Federal regulators are expected to authorize the so-called "mixing and matching" of COVID-19 booster shots this week in an effort to provide flexibility for those seeking to maintain protection against the deadly virus.
The news was first reported Monday by the New York Times.
The upcoming announcement by the Food and Drug Administration (FDA) is likely to come along with authorization for boosters of the Moderna and Johnson & Johnson shots and follows the authorization of a third dose for the Pfizer vaccine for many Americans last month.
According to a federal health official familiar with the matter, the FDA was expected to say that, especially for the mRNA vaccines from Pfizer and Moderna that have proved most effective against the virus, maintaining consistency in the vaccine course was still preferable. The agency was still finalizing guidance for the single-shot J&J vaccine.
The Times reports that the government is not expected to recommend one vaccine over another, but could say that it is preferable to stick with the same vaccine for a booster, if possible.
Last week, researchers presented the findings of a federally funded study on mixing and matching to an FDA advisory panel. While the study has not yet been peer reviewed, it suggested that the process is safe and effective. Additionally, for those who were initially vaccinated with the single-shot Johnson & Johnson jab, the study found that a booster of one of the two mRNA vaccines (Pfizer-BioNTech or Moderna) increased protection substantially. While a booster dose of Johnson & Johnson provided a four-fold increase in antibodies, a booster of Pfizer saw a 35-fold increase in antibodies – and a Moderna booster raised antibodies by a factor of 76.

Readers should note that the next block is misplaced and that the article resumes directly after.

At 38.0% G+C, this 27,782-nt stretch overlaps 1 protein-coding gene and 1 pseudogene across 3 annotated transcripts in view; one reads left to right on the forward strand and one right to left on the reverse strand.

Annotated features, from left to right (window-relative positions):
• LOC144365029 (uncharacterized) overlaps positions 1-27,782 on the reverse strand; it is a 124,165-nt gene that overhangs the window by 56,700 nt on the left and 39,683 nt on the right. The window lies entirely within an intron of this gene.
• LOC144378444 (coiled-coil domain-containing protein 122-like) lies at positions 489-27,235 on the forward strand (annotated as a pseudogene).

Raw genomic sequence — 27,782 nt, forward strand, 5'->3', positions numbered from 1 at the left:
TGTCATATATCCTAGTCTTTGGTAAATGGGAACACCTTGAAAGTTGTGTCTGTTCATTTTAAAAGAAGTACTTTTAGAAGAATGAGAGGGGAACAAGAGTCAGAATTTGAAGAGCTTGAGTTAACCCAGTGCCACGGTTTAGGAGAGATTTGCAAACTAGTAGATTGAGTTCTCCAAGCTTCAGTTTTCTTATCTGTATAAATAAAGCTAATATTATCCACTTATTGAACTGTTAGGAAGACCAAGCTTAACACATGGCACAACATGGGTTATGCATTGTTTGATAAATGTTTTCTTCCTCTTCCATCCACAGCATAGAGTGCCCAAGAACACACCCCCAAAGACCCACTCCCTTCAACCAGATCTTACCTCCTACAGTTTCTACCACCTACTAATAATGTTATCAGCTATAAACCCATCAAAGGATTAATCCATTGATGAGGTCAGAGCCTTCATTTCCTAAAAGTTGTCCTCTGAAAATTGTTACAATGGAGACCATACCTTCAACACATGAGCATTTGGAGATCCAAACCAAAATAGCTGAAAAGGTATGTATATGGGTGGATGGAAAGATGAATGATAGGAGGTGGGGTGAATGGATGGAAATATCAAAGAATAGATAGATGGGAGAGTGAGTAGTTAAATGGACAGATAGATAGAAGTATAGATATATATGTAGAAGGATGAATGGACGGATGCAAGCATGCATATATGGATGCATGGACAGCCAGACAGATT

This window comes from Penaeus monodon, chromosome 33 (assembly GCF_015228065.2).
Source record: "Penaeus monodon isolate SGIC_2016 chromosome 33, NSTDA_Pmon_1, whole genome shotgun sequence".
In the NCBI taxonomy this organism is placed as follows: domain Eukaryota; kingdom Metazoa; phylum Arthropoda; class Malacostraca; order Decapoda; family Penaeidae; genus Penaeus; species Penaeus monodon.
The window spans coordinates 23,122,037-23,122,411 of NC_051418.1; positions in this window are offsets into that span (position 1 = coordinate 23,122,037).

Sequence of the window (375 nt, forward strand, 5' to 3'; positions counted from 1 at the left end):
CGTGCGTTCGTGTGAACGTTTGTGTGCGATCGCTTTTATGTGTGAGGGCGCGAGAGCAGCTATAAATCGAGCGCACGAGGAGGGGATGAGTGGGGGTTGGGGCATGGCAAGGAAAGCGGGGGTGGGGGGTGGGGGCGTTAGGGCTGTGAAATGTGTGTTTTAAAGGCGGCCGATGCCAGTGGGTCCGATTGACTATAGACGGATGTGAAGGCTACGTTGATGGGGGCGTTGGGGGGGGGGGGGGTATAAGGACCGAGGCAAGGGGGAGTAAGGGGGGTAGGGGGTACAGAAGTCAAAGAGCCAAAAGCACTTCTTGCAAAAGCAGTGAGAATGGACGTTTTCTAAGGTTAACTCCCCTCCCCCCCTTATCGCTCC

Allowing mixing and matching could alleviate supply issues, make the task of getting a booster simpler for Americans and allow people who may have had adverse reactions to the initial dose to try a different shot.
The move will come after the U.S. said it would recognize mixing and matching of vaccines administered overseas, as was common in Canada and some European countries in the early months of the vaccination campaign, for the purposes of entering the U.S.
Dr. Anthony Fauci, President Joe Biden's chief medical adviser and director of the National Institute of Allergy and Infectious Diseases (NIAID), was bullish on the possibility of mixing and matching boosters on Sunday talk shows.
During an apperance on ABC's "This Week," Dr. Fauci acknowledged the data presented to the FDA panel, adding: "If you boost people who have originally received J&J with either Moderna or Pfizer, the level of antibodies that you induce in them is much higher than if you boost them with the original J&J."
"However, you are talking about laboratory data, which very often are reflective of what you would see clinically," he continued. "But the data of boosting the J&J first dose with the J&J second dose is based on clinical data. So what's going to happen is that the FDA is going to look at all those data, look at the comparison and make a determination of what they will authorize."
Also on ABC's "This Week," Dr. Fauci said of J&J's vaccine that "very likely, this should have been a two-dose vaccine to begin with."
The Associated Press contributed to this report.